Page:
Dr. Suess

"And will you succeed? Yes indeed! Yes indeed! Ninety Eight and Three Quarters guarenteed!"


Saturday, May 21, 2005

My Brain Functions Strangly

Pearls and Dreams

I was a good student. Not as good as I could have been, to be sure. But I had very good grades. Until, my senior year. I'd been in a Christian school in Colorado and moved her to Oklahoma. I went to my first public high school.

I grew up in a tiny town in California, population under 1000. I grew up in a town called Mariposa, right outside of Yosemite National Park. Then moved to Pueblo, Colorado. I thought Pueblo was HUGE big city. I know now, that it was very small. Then, moved here to Tulsa. VERY LARGE city indeed (ok, stop laughing everyone).

So, I'm a perfectionist. Everything must be just right. I'd would never step beyond anything I didn't have to do ...but I'd work myself to death to achieve perfection if I had to. I guess, with an eating disorder, I pretty much was working myself to death, in a way, trying to achieve perfection.

I left Colorado with a 3.9 GPA. I was not happy with my GPA. It wasn't good enough. So, I get to Jenks (yes, that really is the name) High school and I was VERY overwhelmed. My Junior year finished, and it was harder than I could have imagined, but I'd survived. I started my Senior year.

My humanities class ate my lunch. I got my first ever D. Nothing I did would help my grade. I was devastated. I begged, pleaded and argued with my mom until she pulled me out of the school and put me back into a Christian school (which, I wound up hating with a passion!!) so that I would not have to live with that D on my transcript!

However, I lived with that D ...forever ...on my heart. I always knew that I'd failed that class. I wasn't good enough. I couldn't succeed at it. I never got passed it. I always saw it as a MORAL failing because I got this D on my 1/4 of a humanities class my senior year. It was never because the teacher was hard. It was never because something in the system wasn't working right. I never investigated (never allowed my mom to ask questions why her 3.9 GPA student, in the gifted program suddenly couldn't pass the class). I thought about this class several times a year.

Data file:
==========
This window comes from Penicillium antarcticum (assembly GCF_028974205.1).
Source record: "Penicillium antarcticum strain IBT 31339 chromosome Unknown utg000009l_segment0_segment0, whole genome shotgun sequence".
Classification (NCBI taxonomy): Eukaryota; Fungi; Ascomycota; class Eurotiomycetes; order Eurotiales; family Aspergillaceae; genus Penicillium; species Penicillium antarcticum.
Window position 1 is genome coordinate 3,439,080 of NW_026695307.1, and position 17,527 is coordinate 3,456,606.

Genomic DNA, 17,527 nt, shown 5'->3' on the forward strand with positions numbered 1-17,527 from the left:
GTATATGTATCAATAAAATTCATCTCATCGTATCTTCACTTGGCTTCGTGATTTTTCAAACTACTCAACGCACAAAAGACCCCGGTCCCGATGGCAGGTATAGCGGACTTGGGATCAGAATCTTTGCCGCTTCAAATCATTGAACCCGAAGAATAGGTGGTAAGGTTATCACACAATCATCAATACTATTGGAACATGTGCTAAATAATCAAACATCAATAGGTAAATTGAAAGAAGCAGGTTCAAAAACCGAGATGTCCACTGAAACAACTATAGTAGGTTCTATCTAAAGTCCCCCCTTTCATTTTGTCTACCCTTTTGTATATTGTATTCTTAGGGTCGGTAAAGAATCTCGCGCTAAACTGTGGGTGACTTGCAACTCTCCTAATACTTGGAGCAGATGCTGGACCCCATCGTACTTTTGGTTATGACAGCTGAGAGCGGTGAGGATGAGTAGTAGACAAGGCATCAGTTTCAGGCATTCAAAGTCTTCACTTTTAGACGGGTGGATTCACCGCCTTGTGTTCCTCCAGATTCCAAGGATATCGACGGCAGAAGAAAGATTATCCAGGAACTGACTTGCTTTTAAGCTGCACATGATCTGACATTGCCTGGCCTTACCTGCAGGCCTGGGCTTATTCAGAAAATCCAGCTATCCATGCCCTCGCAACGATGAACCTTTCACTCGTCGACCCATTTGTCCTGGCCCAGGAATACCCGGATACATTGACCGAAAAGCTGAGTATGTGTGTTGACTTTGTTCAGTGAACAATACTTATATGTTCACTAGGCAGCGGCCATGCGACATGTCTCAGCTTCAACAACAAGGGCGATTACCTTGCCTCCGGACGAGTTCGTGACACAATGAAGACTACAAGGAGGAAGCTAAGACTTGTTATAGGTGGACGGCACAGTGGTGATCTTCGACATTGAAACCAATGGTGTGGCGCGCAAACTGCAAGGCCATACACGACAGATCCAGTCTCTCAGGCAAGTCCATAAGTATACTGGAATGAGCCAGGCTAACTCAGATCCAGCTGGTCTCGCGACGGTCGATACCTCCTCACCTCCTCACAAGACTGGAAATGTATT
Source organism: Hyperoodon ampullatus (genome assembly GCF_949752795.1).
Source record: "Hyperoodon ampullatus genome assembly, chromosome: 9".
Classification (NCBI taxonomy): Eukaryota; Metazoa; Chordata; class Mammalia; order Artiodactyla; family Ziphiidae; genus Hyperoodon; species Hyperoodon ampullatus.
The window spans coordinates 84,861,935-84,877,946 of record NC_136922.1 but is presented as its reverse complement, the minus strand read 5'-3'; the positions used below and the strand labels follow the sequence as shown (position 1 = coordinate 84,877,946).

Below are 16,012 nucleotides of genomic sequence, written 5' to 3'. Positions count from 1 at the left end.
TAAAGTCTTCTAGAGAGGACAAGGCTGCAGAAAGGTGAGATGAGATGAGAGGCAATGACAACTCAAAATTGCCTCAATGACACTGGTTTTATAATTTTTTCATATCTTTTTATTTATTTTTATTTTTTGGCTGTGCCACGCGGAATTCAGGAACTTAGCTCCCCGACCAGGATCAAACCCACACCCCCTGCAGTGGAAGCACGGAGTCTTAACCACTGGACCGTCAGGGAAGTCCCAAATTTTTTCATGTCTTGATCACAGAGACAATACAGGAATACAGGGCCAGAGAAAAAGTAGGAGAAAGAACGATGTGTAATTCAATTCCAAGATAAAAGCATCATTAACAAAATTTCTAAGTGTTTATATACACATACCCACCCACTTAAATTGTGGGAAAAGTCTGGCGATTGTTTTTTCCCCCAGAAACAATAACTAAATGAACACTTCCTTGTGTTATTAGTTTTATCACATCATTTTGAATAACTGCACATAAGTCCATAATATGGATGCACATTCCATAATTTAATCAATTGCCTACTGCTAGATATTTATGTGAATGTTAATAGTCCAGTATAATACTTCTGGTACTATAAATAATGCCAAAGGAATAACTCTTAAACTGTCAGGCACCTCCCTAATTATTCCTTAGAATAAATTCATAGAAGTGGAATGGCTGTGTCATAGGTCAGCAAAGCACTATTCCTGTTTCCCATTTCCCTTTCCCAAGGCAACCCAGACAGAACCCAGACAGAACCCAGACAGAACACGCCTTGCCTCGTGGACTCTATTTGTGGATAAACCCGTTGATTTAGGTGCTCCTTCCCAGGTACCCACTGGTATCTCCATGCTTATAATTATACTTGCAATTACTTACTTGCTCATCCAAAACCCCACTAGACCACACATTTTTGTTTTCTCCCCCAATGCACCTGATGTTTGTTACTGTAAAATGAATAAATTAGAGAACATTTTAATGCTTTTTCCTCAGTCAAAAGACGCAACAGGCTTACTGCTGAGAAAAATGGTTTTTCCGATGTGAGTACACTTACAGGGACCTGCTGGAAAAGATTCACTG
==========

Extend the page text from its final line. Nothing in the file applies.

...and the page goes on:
Every now and then, in a class at church, a question will come up along the lines of 'what is a failure that you wish you could change' or 'what is something that happened in your teen years that effected you your whole life' and ...that D is always the answer. I have friends at church that could tell you the story of my D as well as I could.

Yesterday, I went into my regular counseling session with my eating disorder therapist. We got talking about my son's grades (he's getting an A in spanish, which, I can't figure the math out ...87% average in class, 88% on the final ... um can we say TEACHER's PET?!?!? L informed me it's called bumping up for participation, cooperation, deserved grade etc) then she mentioned her own C's & D's in high school. Which ..quite frankly, surprised me.

my brain processed this information with: